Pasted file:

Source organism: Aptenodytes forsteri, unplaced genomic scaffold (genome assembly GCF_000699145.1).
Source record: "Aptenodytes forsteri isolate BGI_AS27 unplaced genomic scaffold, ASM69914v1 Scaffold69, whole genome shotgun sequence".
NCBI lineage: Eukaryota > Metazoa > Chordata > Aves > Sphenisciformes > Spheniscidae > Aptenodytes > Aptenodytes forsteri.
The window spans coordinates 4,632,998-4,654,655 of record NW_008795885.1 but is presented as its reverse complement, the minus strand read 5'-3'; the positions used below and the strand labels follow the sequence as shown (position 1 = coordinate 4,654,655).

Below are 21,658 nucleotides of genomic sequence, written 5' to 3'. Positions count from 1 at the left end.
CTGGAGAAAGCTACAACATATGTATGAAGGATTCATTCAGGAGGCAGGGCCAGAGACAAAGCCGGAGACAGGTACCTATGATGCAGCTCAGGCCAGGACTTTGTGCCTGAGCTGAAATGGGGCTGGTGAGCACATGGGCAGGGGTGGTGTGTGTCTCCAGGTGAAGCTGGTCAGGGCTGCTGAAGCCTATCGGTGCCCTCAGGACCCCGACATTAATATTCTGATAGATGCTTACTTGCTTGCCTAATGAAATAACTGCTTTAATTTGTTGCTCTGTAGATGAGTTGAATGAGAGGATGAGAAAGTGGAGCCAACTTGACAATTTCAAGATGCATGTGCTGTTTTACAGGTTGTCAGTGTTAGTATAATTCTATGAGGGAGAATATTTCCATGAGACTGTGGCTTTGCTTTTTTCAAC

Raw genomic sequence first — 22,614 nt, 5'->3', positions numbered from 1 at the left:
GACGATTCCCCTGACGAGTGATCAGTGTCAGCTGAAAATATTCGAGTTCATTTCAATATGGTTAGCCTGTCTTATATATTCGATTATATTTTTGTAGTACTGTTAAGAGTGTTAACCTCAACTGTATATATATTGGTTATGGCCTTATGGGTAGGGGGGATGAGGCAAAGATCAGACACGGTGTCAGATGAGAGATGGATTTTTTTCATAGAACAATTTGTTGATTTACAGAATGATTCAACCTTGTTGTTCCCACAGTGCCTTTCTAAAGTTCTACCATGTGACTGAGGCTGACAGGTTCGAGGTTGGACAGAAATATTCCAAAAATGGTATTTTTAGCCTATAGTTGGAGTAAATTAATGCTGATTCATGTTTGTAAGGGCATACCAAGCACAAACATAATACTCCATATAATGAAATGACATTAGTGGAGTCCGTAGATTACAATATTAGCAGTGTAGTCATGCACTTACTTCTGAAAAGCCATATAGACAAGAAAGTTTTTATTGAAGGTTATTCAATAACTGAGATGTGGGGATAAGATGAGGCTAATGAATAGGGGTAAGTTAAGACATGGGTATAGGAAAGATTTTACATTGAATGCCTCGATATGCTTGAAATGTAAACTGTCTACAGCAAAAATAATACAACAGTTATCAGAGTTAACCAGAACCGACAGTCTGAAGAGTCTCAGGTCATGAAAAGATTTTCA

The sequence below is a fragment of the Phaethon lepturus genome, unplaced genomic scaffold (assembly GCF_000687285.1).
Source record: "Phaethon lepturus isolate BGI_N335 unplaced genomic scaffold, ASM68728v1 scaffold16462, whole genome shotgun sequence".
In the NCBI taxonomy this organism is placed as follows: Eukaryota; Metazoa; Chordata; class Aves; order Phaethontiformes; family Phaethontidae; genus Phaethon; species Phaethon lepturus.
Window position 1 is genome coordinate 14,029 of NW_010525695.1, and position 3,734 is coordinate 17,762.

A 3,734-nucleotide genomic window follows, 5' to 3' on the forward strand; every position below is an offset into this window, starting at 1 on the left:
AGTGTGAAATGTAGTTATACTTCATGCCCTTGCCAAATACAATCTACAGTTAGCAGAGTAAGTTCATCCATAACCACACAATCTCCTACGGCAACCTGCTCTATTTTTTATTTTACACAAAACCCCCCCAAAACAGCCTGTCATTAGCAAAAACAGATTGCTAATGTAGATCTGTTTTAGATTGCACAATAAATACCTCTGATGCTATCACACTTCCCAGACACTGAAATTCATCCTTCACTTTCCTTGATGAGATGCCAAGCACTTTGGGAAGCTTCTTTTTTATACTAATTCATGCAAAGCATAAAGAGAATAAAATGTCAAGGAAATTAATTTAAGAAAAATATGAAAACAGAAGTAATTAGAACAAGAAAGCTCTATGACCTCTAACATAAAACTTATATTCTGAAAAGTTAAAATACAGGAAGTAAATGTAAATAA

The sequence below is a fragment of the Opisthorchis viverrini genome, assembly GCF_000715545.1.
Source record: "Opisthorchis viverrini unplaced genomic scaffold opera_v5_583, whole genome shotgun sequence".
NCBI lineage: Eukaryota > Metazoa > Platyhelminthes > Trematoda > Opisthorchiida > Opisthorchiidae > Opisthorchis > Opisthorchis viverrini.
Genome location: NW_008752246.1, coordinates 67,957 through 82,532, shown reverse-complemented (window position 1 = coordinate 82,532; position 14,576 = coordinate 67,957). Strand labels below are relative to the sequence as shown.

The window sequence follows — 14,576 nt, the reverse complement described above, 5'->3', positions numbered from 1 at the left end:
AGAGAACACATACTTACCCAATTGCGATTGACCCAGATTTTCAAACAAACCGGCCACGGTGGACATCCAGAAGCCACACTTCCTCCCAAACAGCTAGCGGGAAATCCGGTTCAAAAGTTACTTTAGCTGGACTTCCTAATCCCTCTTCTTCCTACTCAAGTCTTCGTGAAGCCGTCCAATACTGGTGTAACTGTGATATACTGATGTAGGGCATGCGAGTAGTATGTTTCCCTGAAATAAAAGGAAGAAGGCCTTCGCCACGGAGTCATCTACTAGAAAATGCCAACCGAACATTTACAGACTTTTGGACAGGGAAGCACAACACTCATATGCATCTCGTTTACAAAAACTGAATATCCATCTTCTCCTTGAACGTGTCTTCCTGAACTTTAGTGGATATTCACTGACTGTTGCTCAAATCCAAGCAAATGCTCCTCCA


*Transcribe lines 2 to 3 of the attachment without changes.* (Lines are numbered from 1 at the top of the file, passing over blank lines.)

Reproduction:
Source record: "Aptenodytes forsteri isolate BGI_AS27 unplaced genomic scaffold, ASM69914v1 Scaffold69, whole genome shotgun sequence".
NCBI lineage: Eukaryota > Metazoa > Chordata > Aves > Sphenisciformes > Spheniscidae > Aptenodytes > Aptenodytes forsteri.